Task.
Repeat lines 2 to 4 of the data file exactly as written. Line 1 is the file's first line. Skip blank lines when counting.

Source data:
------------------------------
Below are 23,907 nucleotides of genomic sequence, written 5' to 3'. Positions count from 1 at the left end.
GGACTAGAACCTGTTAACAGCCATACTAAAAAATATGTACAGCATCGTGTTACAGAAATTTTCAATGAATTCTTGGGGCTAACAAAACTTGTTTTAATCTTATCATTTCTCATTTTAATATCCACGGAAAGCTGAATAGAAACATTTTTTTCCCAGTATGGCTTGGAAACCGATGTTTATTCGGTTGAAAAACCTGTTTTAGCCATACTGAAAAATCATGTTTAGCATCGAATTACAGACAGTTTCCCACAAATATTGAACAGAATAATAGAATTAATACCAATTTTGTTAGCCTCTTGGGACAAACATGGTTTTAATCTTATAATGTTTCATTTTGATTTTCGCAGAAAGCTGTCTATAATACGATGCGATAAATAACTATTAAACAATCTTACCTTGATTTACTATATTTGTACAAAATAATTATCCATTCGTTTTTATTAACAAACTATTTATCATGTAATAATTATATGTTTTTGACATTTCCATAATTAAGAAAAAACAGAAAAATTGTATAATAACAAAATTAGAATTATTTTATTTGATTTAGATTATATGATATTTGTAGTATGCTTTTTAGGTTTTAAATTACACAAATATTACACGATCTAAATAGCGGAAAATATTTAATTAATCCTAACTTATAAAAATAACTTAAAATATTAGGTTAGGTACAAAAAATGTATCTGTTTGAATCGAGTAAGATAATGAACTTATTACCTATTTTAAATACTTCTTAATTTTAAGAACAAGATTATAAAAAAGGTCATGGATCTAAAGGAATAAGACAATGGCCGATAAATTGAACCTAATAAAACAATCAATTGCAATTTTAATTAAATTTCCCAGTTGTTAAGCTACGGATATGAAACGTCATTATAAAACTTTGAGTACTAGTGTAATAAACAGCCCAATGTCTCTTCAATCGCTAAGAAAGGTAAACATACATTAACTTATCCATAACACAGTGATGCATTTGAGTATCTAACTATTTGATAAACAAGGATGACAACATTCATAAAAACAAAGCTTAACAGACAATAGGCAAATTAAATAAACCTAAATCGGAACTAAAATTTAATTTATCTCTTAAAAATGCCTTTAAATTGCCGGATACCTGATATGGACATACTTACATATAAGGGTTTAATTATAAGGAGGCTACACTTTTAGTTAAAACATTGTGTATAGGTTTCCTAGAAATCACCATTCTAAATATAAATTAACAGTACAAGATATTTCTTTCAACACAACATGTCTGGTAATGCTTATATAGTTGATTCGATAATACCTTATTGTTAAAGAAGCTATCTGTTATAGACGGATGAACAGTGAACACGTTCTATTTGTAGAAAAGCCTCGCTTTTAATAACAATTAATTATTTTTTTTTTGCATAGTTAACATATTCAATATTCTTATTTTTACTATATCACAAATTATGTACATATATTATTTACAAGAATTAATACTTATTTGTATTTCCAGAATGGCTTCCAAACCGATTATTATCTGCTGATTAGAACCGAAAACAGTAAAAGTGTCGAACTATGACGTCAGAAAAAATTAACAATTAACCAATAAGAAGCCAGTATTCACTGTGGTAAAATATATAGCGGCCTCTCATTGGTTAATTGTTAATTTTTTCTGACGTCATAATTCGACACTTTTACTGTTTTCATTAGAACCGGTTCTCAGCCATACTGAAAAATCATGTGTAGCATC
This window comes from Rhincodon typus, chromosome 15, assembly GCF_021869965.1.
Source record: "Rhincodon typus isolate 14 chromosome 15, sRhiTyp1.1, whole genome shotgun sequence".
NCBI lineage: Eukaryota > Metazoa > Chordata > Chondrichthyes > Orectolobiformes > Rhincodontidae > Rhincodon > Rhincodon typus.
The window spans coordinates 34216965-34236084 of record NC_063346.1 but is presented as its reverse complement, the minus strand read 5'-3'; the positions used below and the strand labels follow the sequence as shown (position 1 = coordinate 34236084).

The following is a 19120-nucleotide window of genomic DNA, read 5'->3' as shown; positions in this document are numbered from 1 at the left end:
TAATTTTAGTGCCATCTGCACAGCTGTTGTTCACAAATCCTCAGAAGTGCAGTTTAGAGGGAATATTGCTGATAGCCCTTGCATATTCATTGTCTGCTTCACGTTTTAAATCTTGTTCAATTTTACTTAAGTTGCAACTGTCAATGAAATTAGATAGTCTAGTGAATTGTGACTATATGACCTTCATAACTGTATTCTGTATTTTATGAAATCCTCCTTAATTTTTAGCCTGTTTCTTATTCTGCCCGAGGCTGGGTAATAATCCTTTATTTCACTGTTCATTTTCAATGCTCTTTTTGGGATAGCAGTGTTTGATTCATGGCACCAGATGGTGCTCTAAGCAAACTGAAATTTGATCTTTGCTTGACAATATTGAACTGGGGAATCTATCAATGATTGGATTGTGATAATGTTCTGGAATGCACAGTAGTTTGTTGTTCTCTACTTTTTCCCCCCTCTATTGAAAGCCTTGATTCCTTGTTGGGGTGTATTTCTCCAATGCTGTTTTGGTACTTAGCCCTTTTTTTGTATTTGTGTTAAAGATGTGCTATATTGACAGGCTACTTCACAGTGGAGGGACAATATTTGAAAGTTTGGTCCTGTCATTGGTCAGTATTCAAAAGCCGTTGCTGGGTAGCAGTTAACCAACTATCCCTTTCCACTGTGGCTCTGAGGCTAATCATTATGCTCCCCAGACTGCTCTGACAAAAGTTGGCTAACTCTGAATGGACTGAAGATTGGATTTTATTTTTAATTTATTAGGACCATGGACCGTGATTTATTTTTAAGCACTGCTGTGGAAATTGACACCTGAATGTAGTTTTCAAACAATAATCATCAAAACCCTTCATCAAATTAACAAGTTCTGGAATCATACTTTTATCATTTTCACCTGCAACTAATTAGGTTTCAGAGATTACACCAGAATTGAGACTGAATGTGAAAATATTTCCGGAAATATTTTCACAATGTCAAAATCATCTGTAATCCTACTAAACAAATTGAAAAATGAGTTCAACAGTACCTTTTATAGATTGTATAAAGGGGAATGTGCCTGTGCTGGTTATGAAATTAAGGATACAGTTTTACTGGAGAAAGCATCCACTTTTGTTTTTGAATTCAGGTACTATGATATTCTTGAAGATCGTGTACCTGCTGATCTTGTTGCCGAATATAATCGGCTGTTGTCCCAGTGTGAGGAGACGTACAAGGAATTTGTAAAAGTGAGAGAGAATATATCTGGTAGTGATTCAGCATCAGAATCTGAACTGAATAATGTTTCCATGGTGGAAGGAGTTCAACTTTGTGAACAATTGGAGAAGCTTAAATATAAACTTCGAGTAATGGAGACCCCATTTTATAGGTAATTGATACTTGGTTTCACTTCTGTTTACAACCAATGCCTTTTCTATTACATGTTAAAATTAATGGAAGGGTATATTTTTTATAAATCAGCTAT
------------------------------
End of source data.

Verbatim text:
GGACTAGAACCTGTTAACAGCCATACTAAAAAATATGTACAGCATCGTGTTACAGAAATTTTCAATGAATTCTTGGGGCTAACAAAACTTGTTTTAATCTTATCATTTCTCATTTTAATATCCACGGAAAGCTGAATAGAAACATTTTTTTCCCAGTATGGCTTGGAAACCGATGTTTATTCGGTTGAAAAACCTGTTTTAGCCATACTGAAAAATCATGTTTAGCATCGAATTACAGACAGTTTCCCACAAATATTGAACAGAATAATAGAATTAATACCAATTTTGTTAGCCTCTTGGGACAAACATGGTTTTAATCTTATAATGTTTCATTTTGATTTTCGCAGAAAGCTGTCTATAATACGATGCGATAAATAACTATTAAACAATCTTACCTTGATTTACTATATTTGTACAAAATAATTATCCATTCGTTTTTATTAACAAACTATTTATCATGTAATAATTATATGTTTTTGACATTTCCATAATTAAGAAAAAACAGAAAAATTGTATAATAACAAAATTAGAATTATTTTATTTGATTTAGATTATATGATATTTGTAGTATGCTTTTTAGGTTTTAAATTACACAAATATTACACGATCTAAATAGCGGAAAATATTTAATTAATCCTAACTTATAAAAATAACTTAAAATATTAGGTTAGGTACAAAAAATGTATCTGTTTGAATCGAGTAAGATAATGAACTTATTACCTATTTTAAATACTTCTTAATTTTAAGAACAAGATTATAAAAAAGGTCATGGATCTAAAGGAATAAGACAATGGCCGATAAATTGAACCTAATAAAACAATCAATTGCAATTTTAATTAAATTTCCCAGTTGTTAAGCTACGGATATGAAACGTCATTATAAAACTTTGAGTACTAGTGTAATAAACAGCCCAATGTCTCTTCAATCGCTAAGAAAGGTAAACATACATTAACTTATCCATAACACAGTGATGCATTTGAGTATCTAACTATTTGATAAACAAGGATGACAACATTCATAAAAACAAAGCTTAACAGACAATAGGCAAATTAAATAAACCTAAATCGGAACTAAAATTTAATTTATCTCTTAAAAATGCCTTTAAATTGCCGGATACCTGATATGGACATACTTACATATAAGGGTTTAATTATAAGGAGGCTACACTTTTAGTTAAAACATTGTGTATAGGTTTCCTAGAAATCACCATTCTAAATATAAATTAACAGTACAAGATATTTCTTTCAACACAACATGTCTGGTAATGCTTATATAGTTGATTCGATAATACCTTATTGTTAAAGAAGCTATCTGTTATAGACGGATGAACAGTGAACACGTTCTATTTGTAGAAAAGCCTCGCTTTTAATAACAATTAATTATTTTTTTTTTGCATAGTTAACATATTCAATATTCTTATTTTTACTATATCACAAATTATGTACATATATTATTTACAAGAATTAATACTTATTTGTATTTCCAGAATGGCTTCCAAACCGATTATTATCTGCTGATTAGAACCGAAAACAGTAAAAGTGTCGAACTATGACGTCAGAAAAAATTAACAATTAACCAATAAGAAGCCAGTATTCACTGTGGTAAAATATATAGCGGCCTCTCATTGGTTAATTGTTAATTTTTTCTGACGTCATAATTCGACACTTTTACTGTTTTCATTAGAACCGGTTCTCAGCCATACTGAAAAATCATGTGTAGCATC
This window comes from Rhincodon typus, chromosome 15, assembly GCF_021869965.1.
Source record: "Rhincodon typus isolate 14 chromosome 15, sRhiTyp1.1, whole genome shotgun sequence".